Of course, the main event of any convention is the panels.  Unlike a lot of your usual panels, though, there aren’t a whole lot of Q&A with guests.  Rather, the guests usually have a lecture prepared, or the staff had an event planned out featuring them that might or might not have been a good idea in practice.

And of course, in my attempts to become a better shameless publicity whore, I handed out cards to everybody who’d take them.  And left what I wasn’t able to hand off on some table in the lobby for guests to pick up.  Or for housekeeping to throw away.  The important thing is I got rid of them.

I attended Steven Barnes’ panel on Afrofuturism: a subgenre of scifi and fantasy focused primarily on black individuals and their rolls in society and culture.  I have to say, I wasn’t expecting it to be such a powerful presentation.  Even if there was a mix up over whether his room got the whiteboard or not.  Once we actually got in to the nitty gritty, this was the kind of lecture that, at the end, left me nigh speechless.  I suddenly felt a little bad about having never read any of his books prior to attending.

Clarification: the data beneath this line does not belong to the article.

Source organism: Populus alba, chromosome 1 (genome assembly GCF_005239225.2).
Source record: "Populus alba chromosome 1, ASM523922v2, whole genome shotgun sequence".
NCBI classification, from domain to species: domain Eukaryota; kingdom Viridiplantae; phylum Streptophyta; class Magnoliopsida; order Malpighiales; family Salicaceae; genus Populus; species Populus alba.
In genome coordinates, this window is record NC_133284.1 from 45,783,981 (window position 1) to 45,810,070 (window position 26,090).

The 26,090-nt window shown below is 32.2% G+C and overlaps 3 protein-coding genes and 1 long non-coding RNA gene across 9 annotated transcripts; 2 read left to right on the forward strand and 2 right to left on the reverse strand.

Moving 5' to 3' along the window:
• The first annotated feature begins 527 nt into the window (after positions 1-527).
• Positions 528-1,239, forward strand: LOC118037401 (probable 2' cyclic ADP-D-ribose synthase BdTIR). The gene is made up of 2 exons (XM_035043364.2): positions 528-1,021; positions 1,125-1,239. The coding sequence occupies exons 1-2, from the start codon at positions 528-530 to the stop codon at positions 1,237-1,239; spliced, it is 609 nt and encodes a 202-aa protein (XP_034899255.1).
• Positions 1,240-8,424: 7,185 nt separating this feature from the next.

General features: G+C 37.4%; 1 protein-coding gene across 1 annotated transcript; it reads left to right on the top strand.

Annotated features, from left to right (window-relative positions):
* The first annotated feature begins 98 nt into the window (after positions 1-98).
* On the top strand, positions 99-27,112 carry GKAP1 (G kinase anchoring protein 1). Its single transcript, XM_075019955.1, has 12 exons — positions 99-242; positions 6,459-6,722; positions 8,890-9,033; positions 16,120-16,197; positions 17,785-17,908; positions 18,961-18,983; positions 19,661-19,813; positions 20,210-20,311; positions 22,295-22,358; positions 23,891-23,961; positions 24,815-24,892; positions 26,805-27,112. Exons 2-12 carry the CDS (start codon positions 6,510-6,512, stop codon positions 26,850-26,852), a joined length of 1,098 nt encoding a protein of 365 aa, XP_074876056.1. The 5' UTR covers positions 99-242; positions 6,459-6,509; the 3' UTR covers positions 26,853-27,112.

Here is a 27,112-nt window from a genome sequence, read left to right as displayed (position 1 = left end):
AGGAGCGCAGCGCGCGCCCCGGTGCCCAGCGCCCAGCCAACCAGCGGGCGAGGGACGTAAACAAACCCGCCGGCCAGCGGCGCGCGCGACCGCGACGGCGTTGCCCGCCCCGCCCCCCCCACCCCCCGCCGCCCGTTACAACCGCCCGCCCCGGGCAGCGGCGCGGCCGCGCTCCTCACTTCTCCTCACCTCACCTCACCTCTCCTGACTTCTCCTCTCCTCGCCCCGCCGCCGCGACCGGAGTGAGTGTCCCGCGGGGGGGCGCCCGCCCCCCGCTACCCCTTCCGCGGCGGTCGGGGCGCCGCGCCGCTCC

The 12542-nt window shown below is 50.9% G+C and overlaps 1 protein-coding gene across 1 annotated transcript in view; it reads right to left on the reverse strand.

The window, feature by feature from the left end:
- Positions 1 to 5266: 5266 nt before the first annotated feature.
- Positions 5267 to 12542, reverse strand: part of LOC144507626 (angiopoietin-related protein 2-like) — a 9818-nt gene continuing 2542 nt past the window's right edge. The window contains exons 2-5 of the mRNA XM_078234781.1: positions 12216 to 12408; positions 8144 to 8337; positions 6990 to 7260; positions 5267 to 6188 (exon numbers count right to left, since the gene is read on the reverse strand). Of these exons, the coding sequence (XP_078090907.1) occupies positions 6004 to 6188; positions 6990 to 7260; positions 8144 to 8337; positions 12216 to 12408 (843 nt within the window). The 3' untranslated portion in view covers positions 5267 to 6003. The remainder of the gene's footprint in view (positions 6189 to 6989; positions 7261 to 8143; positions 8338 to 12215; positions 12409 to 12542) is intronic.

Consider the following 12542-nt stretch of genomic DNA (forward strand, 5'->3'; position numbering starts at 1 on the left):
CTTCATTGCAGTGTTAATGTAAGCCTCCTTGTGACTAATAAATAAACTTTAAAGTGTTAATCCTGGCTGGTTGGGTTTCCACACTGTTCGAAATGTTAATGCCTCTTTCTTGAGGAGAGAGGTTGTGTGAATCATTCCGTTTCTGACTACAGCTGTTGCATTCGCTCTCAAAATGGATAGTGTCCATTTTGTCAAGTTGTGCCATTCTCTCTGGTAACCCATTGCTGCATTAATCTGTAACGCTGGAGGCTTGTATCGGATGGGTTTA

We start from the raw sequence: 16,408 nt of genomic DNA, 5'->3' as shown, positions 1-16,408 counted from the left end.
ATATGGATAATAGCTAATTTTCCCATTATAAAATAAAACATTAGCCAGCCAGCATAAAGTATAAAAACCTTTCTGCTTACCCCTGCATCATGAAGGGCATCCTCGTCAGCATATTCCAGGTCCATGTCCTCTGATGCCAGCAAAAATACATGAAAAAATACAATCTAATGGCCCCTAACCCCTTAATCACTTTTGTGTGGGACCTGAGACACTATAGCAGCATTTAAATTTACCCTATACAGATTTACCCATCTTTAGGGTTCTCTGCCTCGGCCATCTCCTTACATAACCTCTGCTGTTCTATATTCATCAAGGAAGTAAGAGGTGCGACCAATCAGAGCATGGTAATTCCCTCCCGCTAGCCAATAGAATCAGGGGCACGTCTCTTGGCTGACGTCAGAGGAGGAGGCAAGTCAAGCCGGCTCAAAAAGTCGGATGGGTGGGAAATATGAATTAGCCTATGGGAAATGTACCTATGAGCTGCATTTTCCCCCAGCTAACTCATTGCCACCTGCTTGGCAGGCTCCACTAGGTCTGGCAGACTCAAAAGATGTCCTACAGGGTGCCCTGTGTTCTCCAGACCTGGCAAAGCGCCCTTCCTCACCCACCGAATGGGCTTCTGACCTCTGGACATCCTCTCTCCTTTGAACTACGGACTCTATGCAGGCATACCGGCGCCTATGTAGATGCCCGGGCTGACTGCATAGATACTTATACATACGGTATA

I got to meet him afterward…  And found I had nothing to say.  I ended up shaking his hand, handing him my business card…  Then, three days later, I realized I just pointed the man who’s a driving force in afrofuturism fiction to MY work.  MY work includes The Gael Saga.  Within Gael’s rogues gallery is CharKendrick Parks: AKA, Spook.  Spook…  Well…  Let’s just say Spook is probably not going to win me any awards in political correctness any time soon.  No, I didn’t exactly hand the character a bucket of KFC and tell him to go play basketball while he and his homies listen to Gucci Gang or anything horrible like that.  However, if you’ve read The Hood and the Heroine, and read the chapters Spook narrates…  Yeah, the rules of political correctness dictate I’m probably going to hell.  And I only made it worse by possibly directing a guy trying to make a positive name for Black America without using hashtags like #BlackLivesMatter in that direction.  Shit.  Oh well, wouldn’t be the first time I accidentally burned a bridge.